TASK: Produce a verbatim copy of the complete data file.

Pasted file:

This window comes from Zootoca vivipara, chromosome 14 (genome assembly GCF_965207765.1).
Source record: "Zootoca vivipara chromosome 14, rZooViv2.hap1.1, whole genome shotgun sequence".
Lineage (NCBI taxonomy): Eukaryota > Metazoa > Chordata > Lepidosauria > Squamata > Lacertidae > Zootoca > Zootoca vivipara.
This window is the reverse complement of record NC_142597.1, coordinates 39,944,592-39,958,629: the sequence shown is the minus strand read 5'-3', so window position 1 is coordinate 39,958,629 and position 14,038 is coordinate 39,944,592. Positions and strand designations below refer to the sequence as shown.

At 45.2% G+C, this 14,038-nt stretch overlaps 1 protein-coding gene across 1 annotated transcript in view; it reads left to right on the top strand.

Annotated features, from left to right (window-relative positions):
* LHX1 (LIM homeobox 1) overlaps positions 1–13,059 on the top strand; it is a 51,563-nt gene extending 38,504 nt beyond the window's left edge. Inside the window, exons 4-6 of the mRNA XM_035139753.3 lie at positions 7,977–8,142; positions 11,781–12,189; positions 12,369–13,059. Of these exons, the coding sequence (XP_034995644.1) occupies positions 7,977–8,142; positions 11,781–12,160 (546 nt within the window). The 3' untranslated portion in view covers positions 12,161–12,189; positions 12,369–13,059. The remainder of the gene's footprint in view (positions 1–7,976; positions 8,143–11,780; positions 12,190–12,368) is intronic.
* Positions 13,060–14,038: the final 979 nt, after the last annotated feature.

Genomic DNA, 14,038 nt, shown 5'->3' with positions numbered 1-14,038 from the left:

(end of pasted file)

This window comes from Zootoca vivipara, chromosome 14 (genome assembly GCF_965207765.1).
Source record: "Zootoca vivipara chromosome 14, rZooViv2.hap1.1, whole genome shotgun sequence".
Lineage (NCBI taxonomy): Eukaryota > Metazoa > Chordata > Lepidosauria > Squamata > Lacertidae > Zootoca > Zootoca vivipara.
This window is the reverse complement of record NC_142597.1, coordinates 39,944,592-39,958,629: the sequence shown is the minus strand read 5'-3', so window position 1 is coordinate 39,958,629 and position 14,038 is coordinate 39,944,592. Positions and strand designations below refer to the sequence as shown.

At 45.2% G+C, this 14,038-nt stretch overlaps 1 protein-coding gene across 1 annotated transcript in view; it reads left to right on the top strand.

Annotated features, from left to right (window-relative positions):
* LHX1 (LIM homeobox 1) overlaps positions 1–13,059 on the top strand; it is a 51,563-nt gene extending 38,504 nt beyond the window's left edge. Inside the window, exons 4-6 of the mRNA XM_035139753.3 lie at positions 7,977–8,142; positions 11,781–12,189; positions 12,369–13,059. Of these exons, the coding sequence (XP_034995644.1) occupies positions 7,977–8,142; positions 11,781–12,160 (546 nt within the window). The 3' untranslated portion in view covers positions 12,161–12,189; positions 12,369–13,059. The remainder of the gene's footprint in view (positions 1–7,976; positions 8,143–11,780; positions 12,190–12,368) is intronic.
* Positions 13,060–14,038: the final 979 nt, after the last annotated feature.

Genomic DNA, 14,038 nt, shown 5'->3' with positions numbered 1-14,038 from the left: